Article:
terça-feira, maio 08, 2018

Bone-in Meat without the Meat: "Proust and the Squid" by Maryanne Wolf

“Will the split-second immediacy of information gained from a search engine and the sheer volume of what is available derail the slower, more deliberative processes that deepen our understanding of complex concepts, of another's inner thought processes, and of our own consciousness?"

In “Proust and the Squid by Maryanne Wolf”

Why wouldn't Amazon publish the ebook I wrote in 1986 on a ZX81 and posted to them saved on a cassette tape? On the other hand, I once (1988, I think) did the work for a non-linear dynamics paper on my Sinclair Spectrum, and produced the diagrams using the Spectrum's printer, which used sparks to burn dots in the silver coating of the paper, then photographing and enlarging them. It was submitted to the very snooty college journal. They accepted it but wondered if I couldn't make better diagrams. They published anyway when I said I couldn't. How I wish I could recover this. It’s in one of the floppy disk in my attic at home…I’ve still got several programming nuggets I developed at the time. One of them was a chess compiler in C. If I had the hardware to read that kind of media (I’ve still got the floppy disks, but I no longer have the drive that went along with them…), I could recover most of them too if I really set my mind to it. But I wouldn't regard it as worth the effort, so they'll eventually get lost without anyone ever knowing whether they are worth saving. Only me…A lot of forensics software aims to keep old formats readable - so incompatibility is the least of our worries. Books last for hundreds, even thousands of years. Modern storage media do not. 'Bit rot' is going to become a serious problem...

That might be part of the reason we have books like these. Or because of the people they were written for.

Back in the day when I was attending The British Council, I treated myself years to a copy of the great Oxford English Dictionary, the full 20 volume version (I know what you’re thinking…; but this took place in the 80s). If I sat down to look up a word I could be there an hour later, reading the etymology of a completely unrelated word that I possibly didn't even know existed until that point. Because of that, I learnt to keep my discoveries to myself, on the whole, having seen the look of panic on other people's faces should I start with an enthusiastic recital of my discoveries. Whilst Wikipedia (and other online reference sources) do have a certain amount of serendipity, the joy of reading the next entry in a print encyclopaedia is hard to match. Ah, the joys of dictionary leafing! Also reminds me that, as a youngster, some of the encyclopaedia sets at home were one of my favourite things. Later on I bought the German equivalent. Oh, what joy! I must have clocked years looking up all sorts of wonders, tracing diagrams and designs and just having myself a proper party! Nevertheless, if I lose a book and it's gone, given a couple of minutes of WIFI and a mobile phone I can download any one of millions of books for free anywhere in the word, with paid-for Kindle type services. Plus, they're closing all the libraries, where is one supposed to go to get all this information and look things up? Especially if the required lookup is needed in the middle of the night for instance. Sadly, we're reaching a point where if it isn't on the net, somewhere, and indexed by a search engine, it may as well not exist. There is a sense of sensibility in this day and age for printed matter, but, as with the stone tablets Maryanne Wolf writes about (cuneiform, etc.), this will pass and soon. I think, in less than a generation (I probably won’t leave to see it), books will only be boutique gifts. There will come a time, possibly within the lifetime of you now reading this, when there will simply be no more books published. Novels, yes; collections of short stories; poems; plays; all manner of nonfiction--but it will all be electronic. Everything will be photonic, and when it is photonic and the cloud is a quantum entangled swarm of particles in orbit of the sun which powers that internet iteration, there will be legions whinging about the sad loss of electronics, and they will sound just as pathetic.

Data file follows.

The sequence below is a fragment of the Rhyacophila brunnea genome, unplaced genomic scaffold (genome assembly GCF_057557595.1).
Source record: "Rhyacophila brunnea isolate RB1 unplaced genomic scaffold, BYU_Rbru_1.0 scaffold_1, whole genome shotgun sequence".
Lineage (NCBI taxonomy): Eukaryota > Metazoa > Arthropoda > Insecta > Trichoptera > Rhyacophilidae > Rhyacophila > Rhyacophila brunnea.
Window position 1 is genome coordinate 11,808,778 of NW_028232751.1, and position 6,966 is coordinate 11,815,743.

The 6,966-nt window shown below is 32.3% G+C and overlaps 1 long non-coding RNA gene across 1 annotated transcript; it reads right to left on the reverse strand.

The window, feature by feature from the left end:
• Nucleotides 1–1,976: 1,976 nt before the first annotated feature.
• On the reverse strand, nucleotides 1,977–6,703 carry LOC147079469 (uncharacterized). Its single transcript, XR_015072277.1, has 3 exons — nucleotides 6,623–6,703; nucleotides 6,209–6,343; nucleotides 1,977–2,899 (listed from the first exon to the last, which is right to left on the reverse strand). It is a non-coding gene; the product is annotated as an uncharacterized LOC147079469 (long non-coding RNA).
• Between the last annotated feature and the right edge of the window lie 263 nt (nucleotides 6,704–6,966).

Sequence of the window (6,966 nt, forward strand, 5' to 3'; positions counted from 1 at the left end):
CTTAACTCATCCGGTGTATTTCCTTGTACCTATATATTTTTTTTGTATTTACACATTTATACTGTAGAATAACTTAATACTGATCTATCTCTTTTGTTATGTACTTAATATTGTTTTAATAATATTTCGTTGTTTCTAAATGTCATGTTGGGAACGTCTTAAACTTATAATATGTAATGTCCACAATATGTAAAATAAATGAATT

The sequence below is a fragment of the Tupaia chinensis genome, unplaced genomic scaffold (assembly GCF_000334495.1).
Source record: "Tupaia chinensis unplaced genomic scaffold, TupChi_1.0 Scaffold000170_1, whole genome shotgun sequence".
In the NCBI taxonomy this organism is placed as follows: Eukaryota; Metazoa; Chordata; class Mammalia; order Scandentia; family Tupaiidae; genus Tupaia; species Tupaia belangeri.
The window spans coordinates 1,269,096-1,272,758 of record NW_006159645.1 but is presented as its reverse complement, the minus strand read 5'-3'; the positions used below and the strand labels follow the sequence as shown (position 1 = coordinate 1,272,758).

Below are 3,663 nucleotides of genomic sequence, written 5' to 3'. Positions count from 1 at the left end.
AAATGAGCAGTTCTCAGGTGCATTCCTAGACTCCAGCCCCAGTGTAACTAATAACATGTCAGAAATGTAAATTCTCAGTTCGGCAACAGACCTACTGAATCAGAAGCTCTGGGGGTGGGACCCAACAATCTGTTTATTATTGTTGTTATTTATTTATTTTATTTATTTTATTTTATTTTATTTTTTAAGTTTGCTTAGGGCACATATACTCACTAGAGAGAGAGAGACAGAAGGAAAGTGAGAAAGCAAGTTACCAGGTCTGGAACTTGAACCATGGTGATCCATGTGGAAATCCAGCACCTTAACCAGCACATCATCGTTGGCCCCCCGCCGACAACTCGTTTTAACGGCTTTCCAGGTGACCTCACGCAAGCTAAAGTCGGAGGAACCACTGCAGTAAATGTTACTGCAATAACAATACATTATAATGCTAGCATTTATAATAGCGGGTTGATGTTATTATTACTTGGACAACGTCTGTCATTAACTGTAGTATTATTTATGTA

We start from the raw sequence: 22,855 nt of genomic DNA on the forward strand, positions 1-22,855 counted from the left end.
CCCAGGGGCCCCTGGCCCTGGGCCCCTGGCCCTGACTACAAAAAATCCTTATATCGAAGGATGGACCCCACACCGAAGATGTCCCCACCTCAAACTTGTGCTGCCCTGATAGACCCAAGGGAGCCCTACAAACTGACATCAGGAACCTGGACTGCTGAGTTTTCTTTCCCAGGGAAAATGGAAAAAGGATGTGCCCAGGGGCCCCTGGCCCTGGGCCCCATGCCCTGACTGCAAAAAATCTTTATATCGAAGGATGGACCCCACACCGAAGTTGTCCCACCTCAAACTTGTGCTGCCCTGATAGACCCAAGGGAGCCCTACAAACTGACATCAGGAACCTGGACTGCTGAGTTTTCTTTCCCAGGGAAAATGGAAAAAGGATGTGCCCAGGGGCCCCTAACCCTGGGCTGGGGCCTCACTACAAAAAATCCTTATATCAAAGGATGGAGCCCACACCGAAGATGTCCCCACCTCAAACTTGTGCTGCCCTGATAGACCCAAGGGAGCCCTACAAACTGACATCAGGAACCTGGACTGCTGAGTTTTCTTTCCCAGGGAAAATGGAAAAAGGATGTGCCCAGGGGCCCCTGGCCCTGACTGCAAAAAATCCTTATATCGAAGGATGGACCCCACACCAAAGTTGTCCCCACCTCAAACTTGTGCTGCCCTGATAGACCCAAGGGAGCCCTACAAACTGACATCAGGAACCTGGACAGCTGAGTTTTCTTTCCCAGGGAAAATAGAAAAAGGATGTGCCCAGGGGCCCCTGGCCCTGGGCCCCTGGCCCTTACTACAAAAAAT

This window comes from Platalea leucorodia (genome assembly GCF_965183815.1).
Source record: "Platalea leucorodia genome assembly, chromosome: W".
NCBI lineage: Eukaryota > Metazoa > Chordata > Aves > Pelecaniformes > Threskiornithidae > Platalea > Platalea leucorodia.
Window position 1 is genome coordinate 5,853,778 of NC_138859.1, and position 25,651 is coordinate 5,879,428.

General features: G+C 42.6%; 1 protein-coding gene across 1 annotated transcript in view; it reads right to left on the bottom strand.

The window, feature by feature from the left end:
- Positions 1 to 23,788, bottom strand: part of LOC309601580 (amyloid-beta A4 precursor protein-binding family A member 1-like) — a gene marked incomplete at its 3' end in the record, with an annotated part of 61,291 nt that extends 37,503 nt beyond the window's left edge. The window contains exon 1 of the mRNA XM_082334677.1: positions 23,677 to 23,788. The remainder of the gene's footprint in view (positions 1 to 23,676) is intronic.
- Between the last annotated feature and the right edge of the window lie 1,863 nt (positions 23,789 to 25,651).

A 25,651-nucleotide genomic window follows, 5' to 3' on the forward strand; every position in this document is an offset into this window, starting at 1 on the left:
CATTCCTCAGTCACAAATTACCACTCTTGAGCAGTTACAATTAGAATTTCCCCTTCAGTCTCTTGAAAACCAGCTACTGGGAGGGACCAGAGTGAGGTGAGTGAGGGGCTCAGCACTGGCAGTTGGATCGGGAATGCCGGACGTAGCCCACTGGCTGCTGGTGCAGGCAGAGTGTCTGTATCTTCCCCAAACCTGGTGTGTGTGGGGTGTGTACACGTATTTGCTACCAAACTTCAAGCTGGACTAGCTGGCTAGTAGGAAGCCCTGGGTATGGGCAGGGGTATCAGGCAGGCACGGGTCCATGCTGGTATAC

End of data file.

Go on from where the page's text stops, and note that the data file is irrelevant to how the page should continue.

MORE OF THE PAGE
But the problem is not that we moved on from the printed page. What will be an utter disgrace is that no one will read Proust anymore. Proust's sort of fun if you have the time and uninterrupted stamina: if you let a day go by without keeping up the momentum it abruptly just turns into gossip about people you'll never meet. That can be diverting, on a long bus journey (because otherwise the yammering of the people behind you becomes irritating noise, whereas making sense of it is at least a good mental exercise). A bit of concentration and the books resolve into exactly what people claim, a Great Work about time, loss and our attempts to make sense of it all, but then life gets in the way and it turns back into eavesdropping on “fin de siècle” Parisian random stuff (loved the quite right at the beginning of the book). What I didn’t like is the fact Wolf seems to be writing a book without the “science” to support it. Starting the book with a quote by Proust was a good touch, but it’s bone-in meat without the meat…

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